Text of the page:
- Informal. Like mediation, collaborative divorce is more relaxed, more private, less expensive, and less stressful than litigation.
- Less conflict. In a collaborative divorce, there are two attorneys present. This can limit conflict between spouses that may be harder to prevent with one third party attorney. Each spouse also receives individualized legal advice.
- Security. When each spouse has an individual attorney, they often feel more confident in the divorce process. If there is a power imbalance between spouses, a collaborative divorce is an ADR that allows distance and professionalism between parties.
Disadvantages of Collaborative Divorce
Collaborative divorce also has some downsides. This includes:
- If parties can’t reach a settlement, they may have to turn to litigation and start from scratch, wasting time and money. Both attorneys will also have to withdraw, meaning spouses will need to find new attorneys.
- Collaborative divorce is often more expensive than mediation, though it is significantly cheaper than litigation.
- Solutions in collaborative divorce may be less creative than those proposed in mediation due to more legal and professional involvement.
What form of ADR will work for you and your spouse will depend entirely on your unique circumstances and relationship.
Q: What Is the Downside of a Collaborative Divorce?
A: One of the main disadvantages of collaborative divorces is that if spouses cannot reach an agreement, they are back at the beginning. Their attorneys must withdraw if couples turn to litigation. Spouses must find new attorneys to represent them in court, and a lot of time, money, and resources have been put into collaborative proceedings that are not useful for litigation.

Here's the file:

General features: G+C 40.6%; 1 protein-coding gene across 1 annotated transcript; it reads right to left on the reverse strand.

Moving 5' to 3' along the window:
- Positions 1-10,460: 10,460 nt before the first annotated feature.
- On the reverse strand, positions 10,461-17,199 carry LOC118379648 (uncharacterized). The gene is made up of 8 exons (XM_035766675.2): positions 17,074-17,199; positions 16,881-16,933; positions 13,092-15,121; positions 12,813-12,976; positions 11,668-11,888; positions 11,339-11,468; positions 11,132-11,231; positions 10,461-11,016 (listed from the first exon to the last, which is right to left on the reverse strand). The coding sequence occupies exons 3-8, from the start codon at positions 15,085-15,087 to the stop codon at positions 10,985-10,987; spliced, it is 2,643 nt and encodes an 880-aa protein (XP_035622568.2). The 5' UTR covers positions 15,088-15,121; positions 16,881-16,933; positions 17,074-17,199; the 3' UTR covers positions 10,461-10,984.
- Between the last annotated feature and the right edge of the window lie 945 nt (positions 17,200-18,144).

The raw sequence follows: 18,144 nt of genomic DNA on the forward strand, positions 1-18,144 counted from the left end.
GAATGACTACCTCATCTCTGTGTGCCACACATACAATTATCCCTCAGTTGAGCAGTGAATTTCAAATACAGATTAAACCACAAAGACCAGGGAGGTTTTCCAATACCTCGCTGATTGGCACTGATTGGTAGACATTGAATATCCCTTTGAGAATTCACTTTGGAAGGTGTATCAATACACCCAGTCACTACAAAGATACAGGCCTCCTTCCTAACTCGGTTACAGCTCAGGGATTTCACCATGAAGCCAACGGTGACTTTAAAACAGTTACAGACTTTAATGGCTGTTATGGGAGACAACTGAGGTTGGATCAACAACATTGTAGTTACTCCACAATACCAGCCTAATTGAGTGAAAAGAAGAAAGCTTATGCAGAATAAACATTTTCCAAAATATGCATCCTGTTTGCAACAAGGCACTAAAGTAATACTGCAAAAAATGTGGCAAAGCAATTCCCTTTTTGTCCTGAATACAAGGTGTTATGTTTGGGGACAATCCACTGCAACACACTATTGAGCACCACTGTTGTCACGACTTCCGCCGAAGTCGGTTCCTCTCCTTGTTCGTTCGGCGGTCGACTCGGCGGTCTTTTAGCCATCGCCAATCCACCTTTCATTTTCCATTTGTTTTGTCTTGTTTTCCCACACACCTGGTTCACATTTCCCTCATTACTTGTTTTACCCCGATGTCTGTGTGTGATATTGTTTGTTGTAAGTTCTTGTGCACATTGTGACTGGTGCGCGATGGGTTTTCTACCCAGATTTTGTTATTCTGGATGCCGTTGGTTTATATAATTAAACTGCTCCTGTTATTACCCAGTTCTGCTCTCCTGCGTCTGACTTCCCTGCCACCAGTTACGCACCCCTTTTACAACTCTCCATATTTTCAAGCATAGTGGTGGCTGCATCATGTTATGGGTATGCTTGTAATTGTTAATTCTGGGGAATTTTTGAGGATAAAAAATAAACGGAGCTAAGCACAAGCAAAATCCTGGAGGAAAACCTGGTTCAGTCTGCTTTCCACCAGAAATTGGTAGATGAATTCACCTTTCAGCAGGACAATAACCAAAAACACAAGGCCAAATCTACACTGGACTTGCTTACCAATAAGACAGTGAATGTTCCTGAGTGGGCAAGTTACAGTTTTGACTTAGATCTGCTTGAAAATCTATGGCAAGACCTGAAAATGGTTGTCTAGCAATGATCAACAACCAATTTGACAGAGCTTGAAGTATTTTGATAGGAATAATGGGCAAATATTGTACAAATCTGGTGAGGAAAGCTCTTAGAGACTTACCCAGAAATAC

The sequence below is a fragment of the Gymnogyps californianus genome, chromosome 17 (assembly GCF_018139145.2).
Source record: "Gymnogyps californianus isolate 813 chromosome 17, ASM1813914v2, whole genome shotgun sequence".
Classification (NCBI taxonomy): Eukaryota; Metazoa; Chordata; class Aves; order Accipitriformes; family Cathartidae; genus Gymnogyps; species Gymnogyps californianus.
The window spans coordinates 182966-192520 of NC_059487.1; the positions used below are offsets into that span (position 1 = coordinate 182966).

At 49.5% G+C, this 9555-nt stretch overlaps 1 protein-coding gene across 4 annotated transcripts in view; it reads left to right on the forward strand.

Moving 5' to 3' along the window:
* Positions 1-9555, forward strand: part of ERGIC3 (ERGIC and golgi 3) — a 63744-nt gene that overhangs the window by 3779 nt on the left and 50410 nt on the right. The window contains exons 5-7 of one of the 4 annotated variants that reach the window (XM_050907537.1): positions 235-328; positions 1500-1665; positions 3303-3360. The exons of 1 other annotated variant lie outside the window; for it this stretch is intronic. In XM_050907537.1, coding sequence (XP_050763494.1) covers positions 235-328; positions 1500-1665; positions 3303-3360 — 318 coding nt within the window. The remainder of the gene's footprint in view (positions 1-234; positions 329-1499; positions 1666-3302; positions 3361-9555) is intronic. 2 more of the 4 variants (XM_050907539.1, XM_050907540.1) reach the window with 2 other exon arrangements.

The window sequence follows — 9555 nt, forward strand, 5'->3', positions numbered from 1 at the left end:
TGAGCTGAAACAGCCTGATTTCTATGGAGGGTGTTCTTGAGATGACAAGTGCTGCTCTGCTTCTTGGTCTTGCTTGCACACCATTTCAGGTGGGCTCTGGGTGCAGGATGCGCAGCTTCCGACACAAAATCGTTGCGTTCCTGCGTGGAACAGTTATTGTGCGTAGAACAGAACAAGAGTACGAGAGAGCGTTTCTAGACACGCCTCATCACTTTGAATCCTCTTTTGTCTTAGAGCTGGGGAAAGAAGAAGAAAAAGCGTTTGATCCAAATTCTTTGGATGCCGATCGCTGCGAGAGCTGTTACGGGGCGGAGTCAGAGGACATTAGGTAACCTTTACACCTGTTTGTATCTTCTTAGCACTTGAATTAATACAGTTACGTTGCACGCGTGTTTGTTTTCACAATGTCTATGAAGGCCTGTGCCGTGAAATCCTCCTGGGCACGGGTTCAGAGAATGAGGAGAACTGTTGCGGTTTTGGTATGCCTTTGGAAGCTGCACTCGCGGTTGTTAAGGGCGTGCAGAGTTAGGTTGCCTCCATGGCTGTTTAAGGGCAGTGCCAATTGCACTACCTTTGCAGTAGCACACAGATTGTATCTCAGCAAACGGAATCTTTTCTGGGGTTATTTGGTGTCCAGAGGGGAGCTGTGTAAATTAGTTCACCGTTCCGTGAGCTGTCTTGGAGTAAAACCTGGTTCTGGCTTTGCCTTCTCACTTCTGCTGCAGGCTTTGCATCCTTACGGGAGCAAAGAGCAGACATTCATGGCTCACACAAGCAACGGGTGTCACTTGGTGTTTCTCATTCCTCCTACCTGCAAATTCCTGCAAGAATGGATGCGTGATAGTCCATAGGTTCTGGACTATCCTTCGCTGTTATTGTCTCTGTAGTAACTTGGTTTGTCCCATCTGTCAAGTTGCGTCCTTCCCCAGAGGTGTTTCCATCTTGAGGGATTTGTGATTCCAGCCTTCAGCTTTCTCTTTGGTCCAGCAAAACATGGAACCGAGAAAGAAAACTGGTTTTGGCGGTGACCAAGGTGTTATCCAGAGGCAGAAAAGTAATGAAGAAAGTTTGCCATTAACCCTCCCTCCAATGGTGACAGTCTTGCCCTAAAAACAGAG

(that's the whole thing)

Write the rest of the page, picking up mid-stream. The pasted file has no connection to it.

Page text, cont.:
Q: Can Mediation or Collaborative Divorce Simplify a Marriage Dissolution?
A: An alternative dispute resolution (ADR), like mediation or collaborative divorce, is often much easier and less stressful for a family. Court proceedings are long, expensive, and stressful. If you and your spouse have children, litigation can place them under a lot of stress, especially if they have to testify. ADR allows you and your spouse private and informal proceedings and gives you control over the outcome of a divorce. It also lays the foundations for your ability to co-parent in the future.
Q: Why Is a Mediator Important for Divorce?
A: In a mediation, the mediator is an important impartial, third-party professional. Their goal is to help divorcing spouses reach compromises and create solutions for their separation agreement. If you are looking into non-litigious options for divorce, mediation allows you to save time and money without involving too many professionals in the process. This gives you and your spouse more control over discussion while a mediator keeps you on track and aiming for a fair solution.
Q: What Are the Disadvantages of Alternative Dispute Resolutions?
A: Alternative dispute resolutions (ADRs) are not the right path if you and your spouse are unable to work together. An ADR requires parties to work together and be open and honest. It is unlikely that a contentious divorce will be solved with an ADR. It can also be harder to protect your interest if your spouse is controlling or unfair.
Work With Experienced Attorneys
If you are unsure if an ADR is right for your divorce, or don’t know which is most optimal for your situation, contact Stange Law Firm. Our skilled attorneys can learn about your circumstances and help you find the right solution.